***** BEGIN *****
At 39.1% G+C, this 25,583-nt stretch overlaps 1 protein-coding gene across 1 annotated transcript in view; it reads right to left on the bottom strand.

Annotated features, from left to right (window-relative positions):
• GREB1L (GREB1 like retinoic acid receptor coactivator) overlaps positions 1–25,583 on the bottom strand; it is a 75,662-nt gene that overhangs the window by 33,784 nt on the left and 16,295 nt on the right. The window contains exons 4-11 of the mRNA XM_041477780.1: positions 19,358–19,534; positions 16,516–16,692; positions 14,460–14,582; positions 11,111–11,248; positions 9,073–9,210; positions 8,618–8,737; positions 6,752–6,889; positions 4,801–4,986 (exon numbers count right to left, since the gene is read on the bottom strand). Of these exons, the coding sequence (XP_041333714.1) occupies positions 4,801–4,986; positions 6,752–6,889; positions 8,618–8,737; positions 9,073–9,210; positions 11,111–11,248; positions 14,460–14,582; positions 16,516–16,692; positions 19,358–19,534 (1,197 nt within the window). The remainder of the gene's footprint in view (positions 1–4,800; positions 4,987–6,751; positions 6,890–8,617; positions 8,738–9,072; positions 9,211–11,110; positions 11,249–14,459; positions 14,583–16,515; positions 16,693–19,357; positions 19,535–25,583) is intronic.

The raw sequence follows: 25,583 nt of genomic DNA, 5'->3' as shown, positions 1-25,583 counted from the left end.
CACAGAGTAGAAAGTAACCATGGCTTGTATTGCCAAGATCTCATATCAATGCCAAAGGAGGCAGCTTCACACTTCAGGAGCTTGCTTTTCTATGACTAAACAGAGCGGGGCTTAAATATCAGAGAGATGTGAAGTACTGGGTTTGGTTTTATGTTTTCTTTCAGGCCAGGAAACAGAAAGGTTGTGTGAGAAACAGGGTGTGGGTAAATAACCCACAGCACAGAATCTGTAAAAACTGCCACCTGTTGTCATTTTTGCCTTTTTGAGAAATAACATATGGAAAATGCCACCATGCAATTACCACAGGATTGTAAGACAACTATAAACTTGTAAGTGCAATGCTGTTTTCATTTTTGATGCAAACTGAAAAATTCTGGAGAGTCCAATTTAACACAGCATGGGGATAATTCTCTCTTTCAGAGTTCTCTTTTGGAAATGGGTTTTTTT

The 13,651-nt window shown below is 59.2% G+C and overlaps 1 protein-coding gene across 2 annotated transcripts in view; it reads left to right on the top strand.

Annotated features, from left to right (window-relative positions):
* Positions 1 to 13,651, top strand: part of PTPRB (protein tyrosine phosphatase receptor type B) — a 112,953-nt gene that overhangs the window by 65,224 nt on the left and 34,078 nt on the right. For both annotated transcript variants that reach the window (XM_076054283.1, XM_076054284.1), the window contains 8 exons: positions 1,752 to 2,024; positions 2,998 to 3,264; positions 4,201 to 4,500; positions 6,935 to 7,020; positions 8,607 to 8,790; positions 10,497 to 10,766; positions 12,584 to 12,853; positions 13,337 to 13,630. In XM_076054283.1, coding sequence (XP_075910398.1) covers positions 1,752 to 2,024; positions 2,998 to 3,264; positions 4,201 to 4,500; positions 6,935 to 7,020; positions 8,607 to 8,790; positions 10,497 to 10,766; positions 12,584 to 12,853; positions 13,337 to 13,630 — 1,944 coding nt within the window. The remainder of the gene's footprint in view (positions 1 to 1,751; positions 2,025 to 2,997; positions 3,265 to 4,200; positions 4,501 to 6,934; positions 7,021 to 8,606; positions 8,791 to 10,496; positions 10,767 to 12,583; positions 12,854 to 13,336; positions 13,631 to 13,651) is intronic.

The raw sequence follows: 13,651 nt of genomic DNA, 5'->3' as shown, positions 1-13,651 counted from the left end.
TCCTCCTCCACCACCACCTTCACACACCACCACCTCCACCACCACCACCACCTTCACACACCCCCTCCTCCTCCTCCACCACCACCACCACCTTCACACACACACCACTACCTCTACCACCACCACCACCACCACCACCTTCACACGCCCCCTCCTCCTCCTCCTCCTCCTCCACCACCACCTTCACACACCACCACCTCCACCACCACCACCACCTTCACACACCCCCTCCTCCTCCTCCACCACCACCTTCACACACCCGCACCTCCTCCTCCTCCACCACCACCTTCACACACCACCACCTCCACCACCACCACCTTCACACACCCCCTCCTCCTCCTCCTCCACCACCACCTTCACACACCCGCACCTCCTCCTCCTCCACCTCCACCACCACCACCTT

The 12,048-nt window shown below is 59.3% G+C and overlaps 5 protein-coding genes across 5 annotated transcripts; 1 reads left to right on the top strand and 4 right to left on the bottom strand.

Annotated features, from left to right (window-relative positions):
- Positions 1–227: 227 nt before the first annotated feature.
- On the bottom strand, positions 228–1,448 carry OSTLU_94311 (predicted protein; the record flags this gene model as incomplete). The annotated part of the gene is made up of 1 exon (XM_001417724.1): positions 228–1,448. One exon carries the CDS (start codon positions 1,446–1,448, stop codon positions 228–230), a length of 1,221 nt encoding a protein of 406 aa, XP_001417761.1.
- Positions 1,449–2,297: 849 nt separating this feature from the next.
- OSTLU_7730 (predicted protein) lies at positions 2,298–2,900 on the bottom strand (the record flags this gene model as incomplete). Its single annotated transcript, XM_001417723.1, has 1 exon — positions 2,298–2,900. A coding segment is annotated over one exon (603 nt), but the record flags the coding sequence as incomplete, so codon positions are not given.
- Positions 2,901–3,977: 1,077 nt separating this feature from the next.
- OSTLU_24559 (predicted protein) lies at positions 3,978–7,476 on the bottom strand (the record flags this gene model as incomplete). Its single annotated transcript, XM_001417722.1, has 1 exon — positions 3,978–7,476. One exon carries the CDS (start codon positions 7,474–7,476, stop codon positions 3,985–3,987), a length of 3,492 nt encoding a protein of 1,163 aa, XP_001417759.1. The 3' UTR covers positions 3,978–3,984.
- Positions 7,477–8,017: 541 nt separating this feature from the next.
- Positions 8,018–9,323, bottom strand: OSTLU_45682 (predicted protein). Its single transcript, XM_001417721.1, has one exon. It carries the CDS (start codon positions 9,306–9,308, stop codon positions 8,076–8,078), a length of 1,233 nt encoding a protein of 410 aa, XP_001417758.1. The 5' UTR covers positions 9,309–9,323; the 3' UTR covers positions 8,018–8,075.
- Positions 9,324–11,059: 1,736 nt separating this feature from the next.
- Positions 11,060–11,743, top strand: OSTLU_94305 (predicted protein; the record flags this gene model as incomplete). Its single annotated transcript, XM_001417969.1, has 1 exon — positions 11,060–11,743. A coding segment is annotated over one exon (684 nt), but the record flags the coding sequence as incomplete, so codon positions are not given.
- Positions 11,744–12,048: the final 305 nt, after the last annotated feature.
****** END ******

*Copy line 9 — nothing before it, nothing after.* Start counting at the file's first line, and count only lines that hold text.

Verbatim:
The raw sequence follows: 13,651 nt of genomic DNA, 5'->3' as shown, positions 1-13,651 counted from the left end.